Overall, Virtua Fighter 5 for the Xbox 360 provides quite a universe of gameplay experience, despite the lack of any real 'game plot/storyline' to bring the characters together. If you want to know the 'supposed' plot of VF5, visit's wiki page for the game. Personally I think the plot that SEGA wrote is just in place for those looking for it; the focus is really on competitive play, and the satisfaction one can get from getting better each time one plays against another player. With the inclusion of online play, Virtua Fighter 5 for the Xbox 360 offers the most complete, authentic Virtua Fighter experience. On a side note, in my country there are absolutely no VF5 machines to be found anywhere. I'm probably out of luck when it comes to finding fellow VF5 communities here in the Philippines. Even on Pinoyxbox, Virtua Fighter 5 doesn't really have a solid following, so I can't expect that many players that I can meet in real life to play against. So the ONLINE MODE of the Xbox 360 version is a real godsend! Now I can find other players who enjoy the VF5 fighting system as much as I do, and enjoy lag-free competitive online fighting. With the recent inclusion of the ability to save online replays and some bug fixes to combat players that disconnect from matches, Virtua Fighter 5 is shaping itself to be one of the best fighting series for this generation of consoles. I'm sure that even more improvements will be made for the inevitable upgrade for VF5 (rumored to be VF5: Evolution which is due out later in 2008).

Lastly, occasionally I read on forums that there are some Xbox 360 players who did not buy Virtua Fighter 5 because they hold a grudge against SEGA for originally going exclusive with Sony. I think they're being ridiculous for doing so. Not only are these fans missing out on a great fighting system, they're also missing out on the first practically lag-free online fighting game on the Xbox 360. At the very least, these fans should also recognize that SEGA did give the Xbox 360 the BEST version of Virtua Fighter 5, with lag-free online play, online replays, the latest revision of VF5 from the arcades, and great AI which plays like human players more often than it should. From what I've read online, SEGA did really want to make VF5 multiplatform; at the last minute, Sony was looking to complete their portfolio of games, and thus bought out VF5 exclusivity, at the behest of SEGA's developers. Once SEGA executives saw the sales numbers for the Xbox 360, they realized their mistake, and approved the release of the Xbox 360 version. Is it not unusual that SEGA released VF5 for the 360 so quickly, and with more improvements, in such a short time frame? I've reason to believe they've always had the 360 version, even before the announcement of PS3 exclusivity. It's just that Sony jumped on them first. Also, the lack of support from Xbox 360 gamers for Virtua Fighter 5 is disturbing...I just wonder, do Xbox 360 fans not want to try a more diverse set of games? Every so often you'll see a post on a forum complaining that the Xbox 360's games are all shooters and racing games; and then you have games like VF5, Ace Combat 6 or PGR4 come out---and they don't sell! Or, they don't sell as much as their First Person Shooter counterparts. It's as if Xbox 360 fans want to keep the Xbox as the first person shooter platform. I'm of a different persuasion. I want to see more diverse games on Microsoft's platforms, and that's why I'm supporting games like this, Ace Combat 6, and eventually Devil May Cry 4 and Lost Odyssey. If Xbox 360 gamers stop supporting games like this, eventually we'll be stuck with military styled shooters again, and that's a blow to expecting more diversity for the Xbox 360's lineup of titles.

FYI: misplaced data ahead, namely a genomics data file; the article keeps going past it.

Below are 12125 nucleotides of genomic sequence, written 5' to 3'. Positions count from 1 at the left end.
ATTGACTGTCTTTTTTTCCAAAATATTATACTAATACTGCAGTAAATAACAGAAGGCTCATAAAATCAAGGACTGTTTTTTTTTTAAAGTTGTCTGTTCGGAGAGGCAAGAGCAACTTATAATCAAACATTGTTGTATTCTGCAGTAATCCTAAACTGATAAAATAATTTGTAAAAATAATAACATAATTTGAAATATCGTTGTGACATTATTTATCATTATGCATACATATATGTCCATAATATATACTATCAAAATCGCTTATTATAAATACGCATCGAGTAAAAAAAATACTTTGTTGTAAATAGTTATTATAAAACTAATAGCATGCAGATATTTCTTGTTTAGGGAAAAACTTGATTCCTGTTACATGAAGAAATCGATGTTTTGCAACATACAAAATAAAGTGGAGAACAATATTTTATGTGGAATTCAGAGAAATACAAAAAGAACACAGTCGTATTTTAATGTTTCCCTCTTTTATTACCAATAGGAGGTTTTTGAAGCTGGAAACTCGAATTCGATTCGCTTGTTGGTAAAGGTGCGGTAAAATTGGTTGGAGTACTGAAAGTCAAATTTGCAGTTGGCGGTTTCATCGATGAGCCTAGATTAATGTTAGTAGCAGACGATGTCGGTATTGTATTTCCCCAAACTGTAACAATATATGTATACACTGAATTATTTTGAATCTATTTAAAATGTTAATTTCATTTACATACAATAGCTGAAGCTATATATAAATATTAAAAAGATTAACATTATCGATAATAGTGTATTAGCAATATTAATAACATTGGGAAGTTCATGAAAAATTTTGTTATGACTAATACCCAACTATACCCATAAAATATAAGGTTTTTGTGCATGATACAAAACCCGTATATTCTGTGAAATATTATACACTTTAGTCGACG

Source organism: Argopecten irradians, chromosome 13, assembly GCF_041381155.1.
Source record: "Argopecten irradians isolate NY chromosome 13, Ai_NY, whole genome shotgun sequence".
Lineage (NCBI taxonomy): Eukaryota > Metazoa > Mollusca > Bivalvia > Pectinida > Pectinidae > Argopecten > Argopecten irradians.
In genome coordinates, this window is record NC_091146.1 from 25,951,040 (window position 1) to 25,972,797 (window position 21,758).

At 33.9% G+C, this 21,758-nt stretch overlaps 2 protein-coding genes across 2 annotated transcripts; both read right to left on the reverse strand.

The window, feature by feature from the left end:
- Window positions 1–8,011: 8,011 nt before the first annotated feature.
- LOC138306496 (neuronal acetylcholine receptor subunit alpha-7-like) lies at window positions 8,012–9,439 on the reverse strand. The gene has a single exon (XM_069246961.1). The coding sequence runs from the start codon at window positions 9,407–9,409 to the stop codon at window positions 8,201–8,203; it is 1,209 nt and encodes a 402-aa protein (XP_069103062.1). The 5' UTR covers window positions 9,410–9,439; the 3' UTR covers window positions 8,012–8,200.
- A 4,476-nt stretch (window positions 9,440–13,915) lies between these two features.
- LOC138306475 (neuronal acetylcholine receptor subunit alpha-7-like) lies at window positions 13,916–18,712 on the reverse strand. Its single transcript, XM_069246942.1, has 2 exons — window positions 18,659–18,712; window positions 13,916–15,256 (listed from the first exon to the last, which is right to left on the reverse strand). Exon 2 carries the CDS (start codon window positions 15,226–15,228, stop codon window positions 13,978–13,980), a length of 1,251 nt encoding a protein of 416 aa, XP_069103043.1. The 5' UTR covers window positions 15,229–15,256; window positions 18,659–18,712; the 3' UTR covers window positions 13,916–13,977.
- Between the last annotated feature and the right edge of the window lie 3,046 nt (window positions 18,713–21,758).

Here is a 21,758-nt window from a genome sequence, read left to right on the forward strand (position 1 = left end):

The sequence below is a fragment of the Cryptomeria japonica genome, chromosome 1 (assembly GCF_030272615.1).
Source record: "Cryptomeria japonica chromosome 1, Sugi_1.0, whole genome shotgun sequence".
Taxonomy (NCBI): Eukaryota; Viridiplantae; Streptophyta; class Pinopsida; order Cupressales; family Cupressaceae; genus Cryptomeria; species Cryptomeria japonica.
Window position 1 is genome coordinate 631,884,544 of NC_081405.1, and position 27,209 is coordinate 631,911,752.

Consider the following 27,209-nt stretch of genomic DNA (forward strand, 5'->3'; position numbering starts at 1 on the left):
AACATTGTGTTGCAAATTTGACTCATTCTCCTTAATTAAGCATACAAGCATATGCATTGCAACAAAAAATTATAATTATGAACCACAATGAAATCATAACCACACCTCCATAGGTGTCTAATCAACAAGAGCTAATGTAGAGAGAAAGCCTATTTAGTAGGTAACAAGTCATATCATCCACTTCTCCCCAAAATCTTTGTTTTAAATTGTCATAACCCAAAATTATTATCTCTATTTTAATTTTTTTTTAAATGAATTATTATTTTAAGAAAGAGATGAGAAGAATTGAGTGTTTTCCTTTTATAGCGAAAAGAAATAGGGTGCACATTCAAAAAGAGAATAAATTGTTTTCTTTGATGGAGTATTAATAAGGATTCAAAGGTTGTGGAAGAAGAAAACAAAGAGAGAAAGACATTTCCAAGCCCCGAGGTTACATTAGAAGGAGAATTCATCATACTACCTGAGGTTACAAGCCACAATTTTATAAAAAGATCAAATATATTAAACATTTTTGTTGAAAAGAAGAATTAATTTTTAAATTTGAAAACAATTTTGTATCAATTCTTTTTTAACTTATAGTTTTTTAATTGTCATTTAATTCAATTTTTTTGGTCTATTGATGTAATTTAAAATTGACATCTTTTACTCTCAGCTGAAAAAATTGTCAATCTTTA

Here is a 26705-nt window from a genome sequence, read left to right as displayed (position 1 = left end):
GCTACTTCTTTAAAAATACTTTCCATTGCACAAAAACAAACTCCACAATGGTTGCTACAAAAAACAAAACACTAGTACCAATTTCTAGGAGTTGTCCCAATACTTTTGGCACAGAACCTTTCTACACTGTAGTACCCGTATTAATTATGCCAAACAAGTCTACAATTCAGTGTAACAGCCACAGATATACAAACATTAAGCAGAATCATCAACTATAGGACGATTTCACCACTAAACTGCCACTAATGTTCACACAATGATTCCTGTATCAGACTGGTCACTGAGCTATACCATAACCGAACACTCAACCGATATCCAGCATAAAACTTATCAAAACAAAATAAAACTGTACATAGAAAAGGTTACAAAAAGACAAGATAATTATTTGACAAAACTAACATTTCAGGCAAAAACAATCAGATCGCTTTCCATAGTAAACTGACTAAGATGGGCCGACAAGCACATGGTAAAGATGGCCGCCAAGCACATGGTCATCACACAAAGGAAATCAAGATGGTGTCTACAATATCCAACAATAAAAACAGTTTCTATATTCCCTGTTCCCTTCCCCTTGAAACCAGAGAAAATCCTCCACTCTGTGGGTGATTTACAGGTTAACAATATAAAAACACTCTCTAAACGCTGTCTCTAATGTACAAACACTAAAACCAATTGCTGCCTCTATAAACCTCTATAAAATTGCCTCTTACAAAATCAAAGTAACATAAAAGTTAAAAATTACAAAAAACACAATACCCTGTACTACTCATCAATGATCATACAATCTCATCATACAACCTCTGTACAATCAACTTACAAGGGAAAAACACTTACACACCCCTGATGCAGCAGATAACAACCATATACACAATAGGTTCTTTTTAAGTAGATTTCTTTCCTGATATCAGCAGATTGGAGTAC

SEGA isn't really what they used to be, but Virtua Fighter 5 shows the glory that they once had---they've still got it. They just have to figure out their place in today's highly competitive next-generation gaming space.


For Pinoys shopping around looking for the Asian version of Virtua Fighter 5, I saw copies in ROCKFIRE, V-mall Greenhills. They're selling copies there for only PHP 2,000. You'll notice that the Asian version has a JAPANESE BOX and a JAPANESE manual; however, note that the entire game can be played in ENGLISH if you set the language on your XBOX 360 to ENGLISH. If you'd like to read the contents of the JAPANESE manual, simply go to and visit their Virtua Fighter 5 WIKI. The contents of the manual are practically translated on their wiki, and the wiki also has a lot of information that can help you become a better Virtua Fighter player.